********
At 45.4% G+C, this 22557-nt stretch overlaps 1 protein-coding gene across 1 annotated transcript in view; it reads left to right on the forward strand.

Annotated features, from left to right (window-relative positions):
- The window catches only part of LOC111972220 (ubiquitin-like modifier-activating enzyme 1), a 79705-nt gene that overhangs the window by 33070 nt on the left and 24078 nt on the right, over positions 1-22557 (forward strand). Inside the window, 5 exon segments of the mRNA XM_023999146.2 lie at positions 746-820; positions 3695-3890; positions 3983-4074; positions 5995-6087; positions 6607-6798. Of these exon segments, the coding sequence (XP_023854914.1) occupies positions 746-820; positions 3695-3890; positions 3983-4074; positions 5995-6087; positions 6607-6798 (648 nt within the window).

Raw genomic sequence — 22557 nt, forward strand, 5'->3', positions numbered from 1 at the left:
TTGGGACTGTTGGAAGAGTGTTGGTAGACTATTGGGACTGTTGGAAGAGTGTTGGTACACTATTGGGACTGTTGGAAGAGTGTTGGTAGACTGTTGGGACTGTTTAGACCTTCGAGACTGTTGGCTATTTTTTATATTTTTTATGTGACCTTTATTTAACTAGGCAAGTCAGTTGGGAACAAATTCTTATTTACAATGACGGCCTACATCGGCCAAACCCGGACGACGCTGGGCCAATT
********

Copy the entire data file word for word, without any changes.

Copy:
At 45.4% G+C, this 22557-nt stretch overlaps 1 protein-coding gene across 1 annotated transcript in view; it reads left to right on the forward strand.

Annotated features, from left to right (window-relative positions):
- The window catches only part of LOC111972220 (ubiquitin-like modifier-activating enzyme 1), a 79705-nt gene that overhangs the window by 33070 nt on the left and 24078 nt on the right, over positions 1-22557 (forward strand). Inside the window, 5 exon segments of the mRNA XM_023999146.2 lie at positions 746-820; positions 3695-3890; positions 3983-4074; positions 5995-6087; positions 6607-6798. Of these exon segments, the coding sequence (XP_023854914.1) occupies positions 746-820; positions 3695-3890; positions 3983-4074; positions 5995-6087; positions 6607-6798 (648 nt within the window).

Raw genomic sequence — 22557 nt, forward strand, 5'->3', positions numbered from 1 at the left:
TTGGGACTGTTGGAAGAGTGTTGGTAGACTATTGGGACTGTTGGAAGAGTGTTGGTACACTATTGGGACTGTTGGAAGAGTGTTGGTAGACTGTTGGGACTGTTTAGACCTTCGAGACTGTTGGCTATTTTTTATATTTTTTATGTGACCTTTATTTAACTAGGCAAGTCAGTTGGGAACAAATTCTTATTTACAATGACGGCCTACATCGGCCAAACCCGGACGACGCTGGGCCAATT